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DOSAGE CHANGES REQUIRED FOR 8.3% OF NEW MOLECULAR ENTITIES FOLLOWING APPROVAL; FDA PLANS INCLUSION OF PK/PD STUDIES IN CLINICAL GUIDELINES

Executive Summary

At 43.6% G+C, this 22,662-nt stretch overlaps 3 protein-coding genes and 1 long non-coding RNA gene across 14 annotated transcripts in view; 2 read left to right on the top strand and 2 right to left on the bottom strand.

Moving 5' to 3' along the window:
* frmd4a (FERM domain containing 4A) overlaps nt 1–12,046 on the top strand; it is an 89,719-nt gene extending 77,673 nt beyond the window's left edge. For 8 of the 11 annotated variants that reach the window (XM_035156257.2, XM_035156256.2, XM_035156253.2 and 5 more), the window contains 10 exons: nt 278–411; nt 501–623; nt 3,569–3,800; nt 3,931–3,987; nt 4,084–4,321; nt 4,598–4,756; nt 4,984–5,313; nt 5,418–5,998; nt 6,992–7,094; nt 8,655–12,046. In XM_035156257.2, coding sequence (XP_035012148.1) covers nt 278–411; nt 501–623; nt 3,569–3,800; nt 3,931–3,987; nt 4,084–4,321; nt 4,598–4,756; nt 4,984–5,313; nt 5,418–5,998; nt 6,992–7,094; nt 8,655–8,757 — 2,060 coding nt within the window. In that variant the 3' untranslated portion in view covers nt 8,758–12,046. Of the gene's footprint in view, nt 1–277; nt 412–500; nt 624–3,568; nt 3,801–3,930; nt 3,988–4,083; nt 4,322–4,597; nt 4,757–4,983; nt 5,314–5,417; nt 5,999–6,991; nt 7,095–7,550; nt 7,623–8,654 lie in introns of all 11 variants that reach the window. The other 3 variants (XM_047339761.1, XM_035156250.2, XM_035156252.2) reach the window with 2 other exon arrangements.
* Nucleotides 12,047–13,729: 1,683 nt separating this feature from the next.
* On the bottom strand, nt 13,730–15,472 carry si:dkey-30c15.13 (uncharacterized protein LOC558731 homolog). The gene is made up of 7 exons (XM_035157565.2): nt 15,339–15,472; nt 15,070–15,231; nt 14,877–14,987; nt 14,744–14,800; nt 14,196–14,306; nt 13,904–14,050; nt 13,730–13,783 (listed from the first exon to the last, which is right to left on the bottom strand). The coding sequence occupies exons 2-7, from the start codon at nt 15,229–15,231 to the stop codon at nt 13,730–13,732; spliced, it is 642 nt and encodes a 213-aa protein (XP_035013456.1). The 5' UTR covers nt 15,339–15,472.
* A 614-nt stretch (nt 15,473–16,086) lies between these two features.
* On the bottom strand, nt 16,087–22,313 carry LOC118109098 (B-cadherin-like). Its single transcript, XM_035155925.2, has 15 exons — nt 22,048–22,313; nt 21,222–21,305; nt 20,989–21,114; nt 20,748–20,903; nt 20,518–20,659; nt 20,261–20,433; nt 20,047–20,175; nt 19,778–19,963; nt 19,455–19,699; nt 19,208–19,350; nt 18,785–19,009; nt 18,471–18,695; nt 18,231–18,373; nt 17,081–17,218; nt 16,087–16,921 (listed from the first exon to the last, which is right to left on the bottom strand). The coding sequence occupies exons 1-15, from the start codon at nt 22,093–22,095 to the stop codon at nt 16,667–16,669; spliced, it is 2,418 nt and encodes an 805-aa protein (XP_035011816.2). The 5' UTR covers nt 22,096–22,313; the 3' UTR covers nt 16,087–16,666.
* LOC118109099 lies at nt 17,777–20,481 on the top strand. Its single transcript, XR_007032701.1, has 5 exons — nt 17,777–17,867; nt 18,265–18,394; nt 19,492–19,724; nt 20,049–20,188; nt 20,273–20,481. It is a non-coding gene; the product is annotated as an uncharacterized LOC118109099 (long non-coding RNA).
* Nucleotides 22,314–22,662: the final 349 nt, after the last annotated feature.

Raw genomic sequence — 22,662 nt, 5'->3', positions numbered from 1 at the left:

Dosage changes were required for 8.3% of new molecular entities, according to interim results of FDA's drug dosage study, Center for Drug Evaluation and Research Director Carl Peck, MD, told an April 24-26 conference in Arlington, Va. The conference, on the integration of pharmacokinetic and pharmacodynamic studies into drug development, was sponsored by the American Association of Pharmaceutical Scientists. The ongoing study, being conducted by the center for drugs, is analyzing changes in dosage of greater than 33% for all NMEs approved from 1980-89. As of April, the center had evaluated 192 NMEs. "We have identified 16 out of 192 drugs that have undergone what we call a significant dosage," Peck said. Nine of the 16 required decreases in dose. Of those, seven were determined to need dosage changes only after the discovery of side effects. For two of the 16 drugs, doses were increased. The remaining five drugs required changes in dosing intervals. The center director remarked that while it is "good news" that only a small proportion of drugs required changes in dosing, "on the other hand this is a significant number expected to rise throughout the next five or seven years." Noting that the median time from first approval to label change is three years and as long as six years, Peck said that "the story will not be in really until 1995 or 1996." Midazolam (Roche's Versed), zidovudine (Burroughs Wellcome's Retrovir), buprenorphine (Norwich Eaton's Buprenex) and alprazolam (Upjohn's Xanax), were cited by Peck as surveyed drugs that required major dosage changes. A slower tapering level for alprazolam, Peck noted, "was motivated by data that suggested that rapid tapering resulted in an excess of drug withdrawal seizures." Peck suggested that "the efficiency of drug development may be impaired by suboptimal dosage identification during [early] drug development." Pharmacokinetic and pharmacodynamic studies early in development, even in preclinical trials, could assist in determining optimal dose, Peck asserted. Such studies also could be useful in identifying the minimal effective dose of a drug, Peck said. "The current drug development paradigm for dose selection typically identifies a dose for marketing that is on the high side," Peck noted. Long favorite subjects of the center director, expanded PK/PD studies, as well as toxicokinetic studies, are swiftly moving toward becoming requirements for all new drug development in the form of guidelines. Industry has traditionally opposed such extensive studies because of the perceived high cost of conducting them. The key points from presentations at the AAPS conference will be compiled into a report, which will be available in a few months. "FDA will extract from that that which they would like to put into their guidelines," FDA Office of Research Resources Deputy Director Jerome Skelly, PhD, commented. Peck said that report's recommendations will be incorporated into "a new issue of the general clinical guidelines," following the requisite proposal and public comment period. The extent of inclusion of such studies in the guidelines, however, will be determined by the parameters of the report. "We have not assembled you this week to proclaim by fiat that PK/PD/TK will be integrated into development: only you can do that," Peck told the pharmaceutical scientists. "We should only embrace what is practically achievable," he added. "Dr. [Robert] Temple and I have committed to each other to press along on that this summer given that we have the report of this conference as a blueprint," Peck said. Concerning preclinical PK/PD studies, Peck noted that "there is a fairly mature effort now . . . under the leadership" of Office of Drug Evaluation I & II Nonclinical Pharmacology/Toxicology Coordinator Judi Weissinger, PhD. She will "bring forth for public comment in the not too distant future a set of draft guidelines that would provide guidance for the application of these techniques in addition to other techniques in the preclinical area," Peck said. Advantages of conducting early PK/PD studies, Peck noted, include a potentially shortened drug development process and earlier access for patients; fewer, more persuasive trials for NDA submission; and a decrease in the costs of drug development. Peck observed that NDAs often include many inconclusive trials, which failed because of the selection of a wrong drug dose. "Decreasing the number of failed clinical trials should decrease development time and should decrease development cost," Peck contended. Leslie Benet, PhD, University of California at San Francisco, who will co-author the AAPS conference report, cited as the most important pharmacokinetic parameters in order of importance: clearance; effective concentration; extent of availability; fraction of available dose excreted unchanged; blood to plasma concentration ratio; extent of protein binding; and rate of availability. Office of Generic Drugs Director Roger Williams, MD suggested that pharmacodynamic studies also might apply to demonstrations of bioequivalence for nonsystemically absorbed generic drugs. "When you are in this setting when you can't measure blood levels . . . a pharmacodynamic study is going to be the most efficient way to document bioequivalence in an in vivo situation." Williams proposed that "if you can define a nice pharmacodynamic parameter, you may be able to establish bioequivalence in small numbers of patients." He added that FDA is "going to try to challenge that hypothesis with metered dose inhalers."
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